Plans are in the works to open a second branch of Euclid Records in New Orleans, Louisiana.
"I hope we'll be making an offer [on a building] sometime this month, in the next couple of weeks," says owner Joe Schwab. "I'm waiting to find out what it's going to cost - it's a completely gutted building right now, and we have to do a full rehab on it. If everything worked out as we planned, and no hitches come through, we could possibly be open by June. Maybe this summer sometime."
The 3000-square-foot building Schwab's looking at is in the Bywater Area, three blocks from the Mississippi River, in a neighborhood he describes as "an up-and-coming area - sort of New Orleans' version of Cherokee [Street]. There are a lot of artists and musicians. It's a very artsy community -- there are a lot of galleries and music venues."
The NOLA outpost of Euclid will focus primarily on selling used vinyl. Like the Webster Groves location, Schwab also plans to have regular in-stores and parties.
The city of New Orleans is attractive to Schwab for several reasons. For starters, he says that "it might help as far as credibility, as far as being able to buy stuff. There's a whole lot of records down in that area." Large-scale, well-respected music events such as the New Orleans Jazz & Heritage Festival, Ponderosa Stomp and the French Quarter Festival are also pluses. Above all, though, he'll be able to sell a lot of music he just doesn't have room for in the St. Louis outpost.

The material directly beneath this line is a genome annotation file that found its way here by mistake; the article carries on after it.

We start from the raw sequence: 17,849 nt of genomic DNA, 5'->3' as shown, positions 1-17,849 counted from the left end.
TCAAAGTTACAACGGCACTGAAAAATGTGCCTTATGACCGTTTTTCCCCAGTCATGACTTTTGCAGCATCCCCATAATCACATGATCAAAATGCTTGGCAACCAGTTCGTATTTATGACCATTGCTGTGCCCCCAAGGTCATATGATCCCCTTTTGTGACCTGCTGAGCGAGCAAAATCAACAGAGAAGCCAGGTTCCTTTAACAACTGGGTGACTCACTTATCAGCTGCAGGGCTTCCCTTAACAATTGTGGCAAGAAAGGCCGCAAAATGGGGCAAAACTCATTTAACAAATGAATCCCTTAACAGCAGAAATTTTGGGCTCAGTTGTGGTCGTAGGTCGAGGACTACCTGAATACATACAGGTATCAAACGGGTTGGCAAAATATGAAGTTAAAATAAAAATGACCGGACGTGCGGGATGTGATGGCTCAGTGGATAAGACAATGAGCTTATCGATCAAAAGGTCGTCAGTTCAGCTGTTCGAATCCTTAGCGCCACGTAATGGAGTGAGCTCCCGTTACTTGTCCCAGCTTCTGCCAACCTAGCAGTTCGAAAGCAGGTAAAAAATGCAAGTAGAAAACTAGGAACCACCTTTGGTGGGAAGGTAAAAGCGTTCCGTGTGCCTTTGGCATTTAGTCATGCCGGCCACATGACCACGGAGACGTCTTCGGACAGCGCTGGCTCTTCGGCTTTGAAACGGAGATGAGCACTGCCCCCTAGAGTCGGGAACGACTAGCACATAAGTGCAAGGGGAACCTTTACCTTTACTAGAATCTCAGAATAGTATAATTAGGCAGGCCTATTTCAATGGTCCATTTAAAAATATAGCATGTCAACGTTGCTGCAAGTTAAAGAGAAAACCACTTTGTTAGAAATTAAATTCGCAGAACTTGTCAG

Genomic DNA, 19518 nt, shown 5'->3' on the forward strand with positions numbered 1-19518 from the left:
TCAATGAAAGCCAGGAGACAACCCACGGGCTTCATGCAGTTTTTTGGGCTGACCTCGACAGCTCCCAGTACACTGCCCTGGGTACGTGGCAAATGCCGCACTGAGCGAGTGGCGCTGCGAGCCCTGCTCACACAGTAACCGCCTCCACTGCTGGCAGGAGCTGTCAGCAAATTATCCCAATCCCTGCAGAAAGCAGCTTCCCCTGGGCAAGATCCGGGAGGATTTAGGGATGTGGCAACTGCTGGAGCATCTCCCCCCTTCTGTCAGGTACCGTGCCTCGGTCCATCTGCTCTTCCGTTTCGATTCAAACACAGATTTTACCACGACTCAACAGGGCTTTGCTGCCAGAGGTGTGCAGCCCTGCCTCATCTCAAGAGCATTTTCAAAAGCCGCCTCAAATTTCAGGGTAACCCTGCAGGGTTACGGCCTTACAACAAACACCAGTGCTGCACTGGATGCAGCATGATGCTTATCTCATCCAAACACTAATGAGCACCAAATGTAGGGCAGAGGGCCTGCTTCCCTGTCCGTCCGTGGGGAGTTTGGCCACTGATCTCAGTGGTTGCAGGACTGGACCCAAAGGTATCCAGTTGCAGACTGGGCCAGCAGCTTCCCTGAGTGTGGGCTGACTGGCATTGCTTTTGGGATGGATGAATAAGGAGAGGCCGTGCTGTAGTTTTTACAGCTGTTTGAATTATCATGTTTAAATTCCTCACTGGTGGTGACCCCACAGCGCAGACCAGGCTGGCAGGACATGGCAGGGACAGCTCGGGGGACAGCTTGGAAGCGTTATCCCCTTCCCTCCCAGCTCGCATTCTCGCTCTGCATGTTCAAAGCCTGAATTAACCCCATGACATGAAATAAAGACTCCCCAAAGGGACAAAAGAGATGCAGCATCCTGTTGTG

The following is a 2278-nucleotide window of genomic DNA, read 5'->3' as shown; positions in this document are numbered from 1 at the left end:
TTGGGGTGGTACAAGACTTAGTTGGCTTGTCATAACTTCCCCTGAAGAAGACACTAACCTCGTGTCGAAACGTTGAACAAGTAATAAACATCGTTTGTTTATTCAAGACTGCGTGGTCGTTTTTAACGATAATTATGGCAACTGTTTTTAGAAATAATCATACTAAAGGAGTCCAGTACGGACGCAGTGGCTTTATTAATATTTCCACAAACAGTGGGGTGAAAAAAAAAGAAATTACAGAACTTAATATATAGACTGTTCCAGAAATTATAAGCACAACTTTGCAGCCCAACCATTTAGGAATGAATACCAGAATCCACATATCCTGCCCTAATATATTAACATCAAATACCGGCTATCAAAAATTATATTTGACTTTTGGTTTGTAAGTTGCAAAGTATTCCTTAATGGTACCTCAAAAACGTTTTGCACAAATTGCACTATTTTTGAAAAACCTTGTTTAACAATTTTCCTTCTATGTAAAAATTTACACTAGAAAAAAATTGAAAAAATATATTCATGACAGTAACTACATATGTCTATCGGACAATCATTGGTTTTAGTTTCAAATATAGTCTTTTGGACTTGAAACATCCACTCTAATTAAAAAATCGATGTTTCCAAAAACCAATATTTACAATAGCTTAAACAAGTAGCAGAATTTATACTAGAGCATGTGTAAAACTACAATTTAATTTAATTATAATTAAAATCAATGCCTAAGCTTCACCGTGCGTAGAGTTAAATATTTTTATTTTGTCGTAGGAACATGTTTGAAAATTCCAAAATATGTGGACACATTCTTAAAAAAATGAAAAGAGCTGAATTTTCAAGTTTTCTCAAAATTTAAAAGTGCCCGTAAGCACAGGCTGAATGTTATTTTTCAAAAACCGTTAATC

"I have a lot of stock, I have more stock in my warehouse than I do in the [St. Louis] store," Schwab says. "I don't have room for it. Opening another store in St. Louis would have been fine twenty years ago, but right now that's just not the case.
"What I'm looking for is a town that's a music city and one that really gets behind its local businesses, with a steady music scene. I really see that with New Orleans. I see it as up-and-coming, right now is the time to get in on it, because the growth can only go up since [Hurricane] Katrina. The whole area's being revitalized."
Cynics might question why Schwab wants to open another brick-and-mortar record store, in an age where digital music (and free music) reigns supreme. But he's pragmatic about the endeavor.
"The worst thing that happens to me? The store's not doing all that great, I pull out the stock, take it back to St. Louis, and I have a really great piece of property in a great section of New Orleans," he says.
"There's still a lot of hurdles to climb, but we're committed to doing something - and something in the next year," Schwab adds. "Hopefully, it will go well."
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